Why Bass EQ
When movies are mixed in the studio, the sound will be adjusted according to what they hear in that studio. Sometimes limitations in the playback equipment, such as speaker system, will lead to adjustments that will compromise sound quality. Typical examples of such undesired adjustments are high-pass or shelve filtering that removes the lowest frequency content. On a limited system this may sound better, because the removal of content that can not be reproduced anyway will increase headroom for the mid and upper bass frequencies. When played back on a full frequency range system the filtered version looses weight and impact, and also tend to sound less natural. If this filtering is done in one of the very final stages of production, then it is a good possibility that at least some of the filtered content can be retrieved. This is what Bass EQ tries to do. The better your playback system is, and if you also like it loud, like 0dB/reference, then the difference will be very significant, and on some movies the whole experience is lifted to another level. But also if you play at lower volumes, say -20dB, perhaps you have some smaller but still nice and good quality subwoofers, then the difference will most certainly be very noticeable. This is not only about more shake and physical impact at house-wrecking volumes, the overall sound quality is improved when the natural wide frequency range is restored. Example frequency spectrum plots playing this scene from the movie Battleship:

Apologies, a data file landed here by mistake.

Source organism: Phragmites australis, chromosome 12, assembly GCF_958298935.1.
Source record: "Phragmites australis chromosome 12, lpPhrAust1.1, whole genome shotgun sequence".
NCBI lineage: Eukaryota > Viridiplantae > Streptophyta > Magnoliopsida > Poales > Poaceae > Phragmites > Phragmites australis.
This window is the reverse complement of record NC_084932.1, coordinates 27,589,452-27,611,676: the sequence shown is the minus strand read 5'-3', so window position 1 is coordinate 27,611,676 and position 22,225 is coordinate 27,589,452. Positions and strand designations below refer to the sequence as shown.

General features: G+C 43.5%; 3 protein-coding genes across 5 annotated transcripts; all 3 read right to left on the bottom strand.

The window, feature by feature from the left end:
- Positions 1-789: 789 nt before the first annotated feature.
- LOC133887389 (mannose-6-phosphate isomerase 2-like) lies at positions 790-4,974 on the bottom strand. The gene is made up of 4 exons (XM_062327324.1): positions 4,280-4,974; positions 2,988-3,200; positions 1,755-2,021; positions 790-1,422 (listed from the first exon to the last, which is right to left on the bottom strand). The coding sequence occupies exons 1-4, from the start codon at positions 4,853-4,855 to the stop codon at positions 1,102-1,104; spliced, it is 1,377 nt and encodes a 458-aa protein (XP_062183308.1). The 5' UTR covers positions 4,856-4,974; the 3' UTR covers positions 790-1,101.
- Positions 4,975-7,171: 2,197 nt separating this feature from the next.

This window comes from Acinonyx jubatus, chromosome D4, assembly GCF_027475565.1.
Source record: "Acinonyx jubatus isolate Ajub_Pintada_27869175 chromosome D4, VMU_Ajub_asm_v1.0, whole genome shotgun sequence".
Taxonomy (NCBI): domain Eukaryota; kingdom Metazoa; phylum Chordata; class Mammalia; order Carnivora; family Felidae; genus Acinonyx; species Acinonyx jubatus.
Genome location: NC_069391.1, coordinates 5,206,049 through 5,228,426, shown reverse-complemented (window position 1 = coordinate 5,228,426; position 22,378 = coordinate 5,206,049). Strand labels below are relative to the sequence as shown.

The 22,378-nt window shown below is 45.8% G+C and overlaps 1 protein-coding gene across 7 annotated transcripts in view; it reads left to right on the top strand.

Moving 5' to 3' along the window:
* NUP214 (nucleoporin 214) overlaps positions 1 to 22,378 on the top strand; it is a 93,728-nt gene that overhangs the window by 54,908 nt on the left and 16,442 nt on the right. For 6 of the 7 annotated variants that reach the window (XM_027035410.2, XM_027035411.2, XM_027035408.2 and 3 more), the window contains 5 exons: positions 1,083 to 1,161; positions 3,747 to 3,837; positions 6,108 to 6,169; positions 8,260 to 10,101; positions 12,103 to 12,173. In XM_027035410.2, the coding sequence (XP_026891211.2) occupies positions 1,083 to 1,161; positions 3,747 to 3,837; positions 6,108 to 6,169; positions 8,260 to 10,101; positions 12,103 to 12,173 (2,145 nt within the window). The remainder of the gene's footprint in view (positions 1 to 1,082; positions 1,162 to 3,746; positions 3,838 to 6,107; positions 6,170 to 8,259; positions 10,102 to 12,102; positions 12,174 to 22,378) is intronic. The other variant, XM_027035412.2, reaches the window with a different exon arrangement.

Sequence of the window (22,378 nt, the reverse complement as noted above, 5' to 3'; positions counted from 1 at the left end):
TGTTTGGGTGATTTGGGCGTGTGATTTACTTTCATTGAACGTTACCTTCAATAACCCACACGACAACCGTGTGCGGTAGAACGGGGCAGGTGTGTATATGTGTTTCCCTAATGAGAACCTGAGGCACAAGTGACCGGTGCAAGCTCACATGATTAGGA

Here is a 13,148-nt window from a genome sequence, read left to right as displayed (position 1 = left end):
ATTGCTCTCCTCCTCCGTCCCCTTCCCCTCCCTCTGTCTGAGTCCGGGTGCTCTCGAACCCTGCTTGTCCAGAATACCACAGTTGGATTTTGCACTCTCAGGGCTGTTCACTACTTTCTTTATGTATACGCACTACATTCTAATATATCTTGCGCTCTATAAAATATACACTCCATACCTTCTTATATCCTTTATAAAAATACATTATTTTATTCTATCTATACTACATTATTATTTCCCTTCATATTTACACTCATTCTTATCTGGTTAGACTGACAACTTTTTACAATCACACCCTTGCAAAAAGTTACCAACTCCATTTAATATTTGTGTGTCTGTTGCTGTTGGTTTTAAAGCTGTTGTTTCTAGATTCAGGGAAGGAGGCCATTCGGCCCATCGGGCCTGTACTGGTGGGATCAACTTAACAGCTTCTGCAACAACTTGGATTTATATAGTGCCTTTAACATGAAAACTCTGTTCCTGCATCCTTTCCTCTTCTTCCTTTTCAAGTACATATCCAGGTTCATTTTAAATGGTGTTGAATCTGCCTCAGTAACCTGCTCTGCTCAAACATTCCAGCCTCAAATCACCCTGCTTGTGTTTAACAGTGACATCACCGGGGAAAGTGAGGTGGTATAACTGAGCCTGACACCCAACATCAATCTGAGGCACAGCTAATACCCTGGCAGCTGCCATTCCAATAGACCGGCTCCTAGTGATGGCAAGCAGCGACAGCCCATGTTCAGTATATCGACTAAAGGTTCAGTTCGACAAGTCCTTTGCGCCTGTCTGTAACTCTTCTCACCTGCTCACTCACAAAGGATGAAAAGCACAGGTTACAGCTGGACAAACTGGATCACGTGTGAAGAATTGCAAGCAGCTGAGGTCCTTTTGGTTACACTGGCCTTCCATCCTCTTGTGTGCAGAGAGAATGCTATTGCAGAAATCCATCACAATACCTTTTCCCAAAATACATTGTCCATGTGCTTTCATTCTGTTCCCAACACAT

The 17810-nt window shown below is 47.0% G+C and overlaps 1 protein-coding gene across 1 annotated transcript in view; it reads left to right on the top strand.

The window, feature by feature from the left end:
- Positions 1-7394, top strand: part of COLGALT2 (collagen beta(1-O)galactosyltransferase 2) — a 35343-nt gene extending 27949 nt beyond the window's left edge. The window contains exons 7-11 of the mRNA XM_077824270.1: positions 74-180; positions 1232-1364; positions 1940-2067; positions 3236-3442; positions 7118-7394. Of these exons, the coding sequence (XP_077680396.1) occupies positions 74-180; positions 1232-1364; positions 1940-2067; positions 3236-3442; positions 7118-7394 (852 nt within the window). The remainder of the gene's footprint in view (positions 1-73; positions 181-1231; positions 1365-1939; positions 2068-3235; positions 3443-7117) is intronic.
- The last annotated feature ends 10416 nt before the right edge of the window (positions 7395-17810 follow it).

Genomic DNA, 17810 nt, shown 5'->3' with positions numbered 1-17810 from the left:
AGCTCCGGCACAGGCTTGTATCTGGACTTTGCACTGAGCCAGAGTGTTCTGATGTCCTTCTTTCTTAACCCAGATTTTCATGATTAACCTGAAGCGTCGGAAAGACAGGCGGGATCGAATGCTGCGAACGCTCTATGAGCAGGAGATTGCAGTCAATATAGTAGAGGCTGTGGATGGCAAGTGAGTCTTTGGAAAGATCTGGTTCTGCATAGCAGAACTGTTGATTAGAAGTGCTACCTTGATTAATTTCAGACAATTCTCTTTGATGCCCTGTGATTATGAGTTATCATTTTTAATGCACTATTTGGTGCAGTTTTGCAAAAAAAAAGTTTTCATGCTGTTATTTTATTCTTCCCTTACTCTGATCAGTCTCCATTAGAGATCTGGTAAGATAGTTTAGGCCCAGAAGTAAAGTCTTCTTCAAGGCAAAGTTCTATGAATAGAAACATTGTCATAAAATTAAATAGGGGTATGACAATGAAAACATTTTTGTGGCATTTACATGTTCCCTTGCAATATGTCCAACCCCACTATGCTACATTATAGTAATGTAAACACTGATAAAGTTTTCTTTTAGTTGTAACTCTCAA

Battleship, original and Battleship with Bass EQ playback:
There is a huge difference in output at low frequencies, and listening easily reveals that the perceived increase in sound quality is significant and very far from subtle.